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Reisman on Meeting Rand

In the Preface to his book Capitalism: A Treatise on Economics, George Reisman discusses the intellectual background that led him to write it. After describing the formation of the "Circle Bastiat," in which Reisman participated, he discusses how his involvement with that group led to his first encounters with Ayn Rand.

At one of our gatherings, in the summer of 1954, over three years before the publication of Atlas Shrugged, [Murray] Rothbard brought up the name Ayn Rand, whom I had not previously heard of. He described her as an extremely interesting person and, when he observed the curiosity of our whole group, asked if we would be interested in meeting her. Everyone in the group was very much interested. He then proceeded to arrange a meeting for the second Saturday night in July, at her apartment in midtown Manhattan.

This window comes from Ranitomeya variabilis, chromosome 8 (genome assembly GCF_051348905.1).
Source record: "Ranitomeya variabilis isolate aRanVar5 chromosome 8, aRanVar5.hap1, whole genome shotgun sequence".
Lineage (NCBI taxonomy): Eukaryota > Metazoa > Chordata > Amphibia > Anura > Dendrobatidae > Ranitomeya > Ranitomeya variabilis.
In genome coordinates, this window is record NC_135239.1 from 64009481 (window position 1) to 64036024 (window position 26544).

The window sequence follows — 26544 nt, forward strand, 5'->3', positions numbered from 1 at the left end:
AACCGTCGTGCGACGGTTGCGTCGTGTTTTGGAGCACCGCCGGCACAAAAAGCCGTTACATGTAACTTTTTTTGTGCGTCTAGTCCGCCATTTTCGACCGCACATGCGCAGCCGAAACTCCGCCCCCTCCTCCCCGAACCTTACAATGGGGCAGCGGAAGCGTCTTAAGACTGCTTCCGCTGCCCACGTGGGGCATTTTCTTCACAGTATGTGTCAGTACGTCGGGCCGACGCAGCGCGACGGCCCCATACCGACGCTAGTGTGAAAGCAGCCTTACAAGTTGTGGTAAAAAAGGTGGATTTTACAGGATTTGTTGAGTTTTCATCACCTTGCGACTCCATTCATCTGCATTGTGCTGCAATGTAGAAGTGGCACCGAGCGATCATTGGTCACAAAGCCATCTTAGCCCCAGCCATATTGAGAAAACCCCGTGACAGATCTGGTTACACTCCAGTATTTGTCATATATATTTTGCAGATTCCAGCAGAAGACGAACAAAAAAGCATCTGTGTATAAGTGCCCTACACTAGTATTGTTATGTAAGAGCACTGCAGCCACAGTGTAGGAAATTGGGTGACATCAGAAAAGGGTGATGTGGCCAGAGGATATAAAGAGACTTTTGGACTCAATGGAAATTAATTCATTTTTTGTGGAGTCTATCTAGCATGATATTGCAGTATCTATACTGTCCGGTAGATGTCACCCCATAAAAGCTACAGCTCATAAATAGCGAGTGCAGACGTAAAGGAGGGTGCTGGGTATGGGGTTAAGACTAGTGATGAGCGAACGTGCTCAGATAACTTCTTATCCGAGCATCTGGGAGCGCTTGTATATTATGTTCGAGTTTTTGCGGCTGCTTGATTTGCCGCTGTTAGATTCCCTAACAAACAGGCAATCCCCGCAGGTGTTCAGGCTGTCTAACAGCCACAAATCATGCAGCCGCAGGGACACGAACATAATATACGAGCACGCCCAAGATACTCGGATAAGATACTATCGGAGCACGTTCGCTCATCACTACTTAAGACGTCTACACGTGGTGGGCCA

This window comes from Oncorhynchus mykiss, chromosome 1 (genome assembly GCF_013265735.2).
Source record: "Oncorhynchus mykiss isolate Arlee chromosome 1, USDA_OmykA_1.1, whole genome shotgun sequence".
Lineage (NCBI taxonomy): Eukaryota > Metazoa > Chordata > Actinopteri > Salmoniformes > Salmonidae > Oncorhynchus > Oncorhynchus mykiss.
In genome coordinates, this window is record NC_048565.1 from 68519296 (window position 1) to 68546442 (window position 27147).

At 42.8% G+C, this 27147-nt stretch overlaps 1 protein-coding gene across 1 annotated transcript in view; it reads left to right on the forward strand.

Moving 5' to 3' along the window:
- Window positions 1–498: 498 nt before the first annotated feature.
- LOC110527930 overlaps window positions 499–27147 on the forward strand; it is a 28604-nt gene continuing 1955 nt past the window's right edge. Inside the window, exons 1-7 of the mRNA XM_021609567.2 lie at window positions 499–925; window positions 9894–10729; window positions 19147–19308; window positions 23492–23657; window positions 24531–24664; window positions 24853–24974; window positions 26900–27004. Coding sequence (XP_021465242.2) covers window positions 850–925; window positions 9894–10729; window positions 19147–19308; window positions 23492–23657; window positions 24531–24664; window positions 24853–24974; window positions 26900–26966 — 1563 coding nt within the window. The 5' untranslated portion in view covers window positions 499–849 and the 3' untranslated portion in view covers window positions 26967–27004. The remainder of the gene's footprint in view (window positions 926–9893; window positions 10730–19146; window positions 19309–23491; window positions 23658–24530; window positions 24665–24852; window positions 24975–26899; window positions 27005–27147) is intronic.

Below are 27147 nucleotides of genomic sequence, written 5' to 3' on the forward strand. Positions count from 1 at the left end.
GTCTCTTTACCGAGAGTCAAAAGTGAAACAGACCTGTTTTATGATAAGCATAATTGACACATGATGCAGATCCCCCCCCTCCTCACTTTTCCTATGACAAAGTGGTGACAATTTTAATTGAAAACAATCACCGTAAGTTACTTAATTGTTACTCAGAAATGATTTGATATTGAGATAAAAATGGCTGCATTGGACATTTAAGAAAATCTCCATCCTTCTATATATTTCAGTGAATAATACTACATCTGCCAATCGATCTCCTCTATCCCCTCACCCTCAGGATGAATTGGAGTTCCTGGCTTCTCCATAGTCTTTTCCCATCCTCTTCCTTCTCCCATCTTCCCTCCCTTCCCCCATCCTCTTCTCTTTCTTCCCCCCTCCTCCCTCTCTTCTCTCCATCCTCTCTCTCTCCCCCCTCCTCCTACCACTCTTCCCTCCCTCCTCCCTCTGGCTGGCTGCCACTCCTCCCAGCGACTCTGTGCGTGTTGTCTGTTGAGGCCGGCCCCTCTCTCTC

That meeting, and the next one a week later, had an unforgettable effect on me. In the year or more before I entered Ayn Rand's apartment, I held three explicitly formulated leading intellectual values: liberalism (in the sense in which [Ludwig von] Mises used the term, and which actually meant capitalism); utilitarianism, which was my philosophy of ethics and which I had learned largely from Mises (though not entirely, inasmuch as I had already come to the conclusion on my own that everything a person does is selfish insofar as it seeks to achieve his ends); and "McCarthyism," which I was enthusiastically for, because I believed that the country was heavily infested with communists and socialists, whom I detested, and to whom Senator McCarthy was causing a major amount of upset. By the time I left Ayn Rand's apartment, even after the first meeting, I was seriously shaken in my attachment to utilitarianism.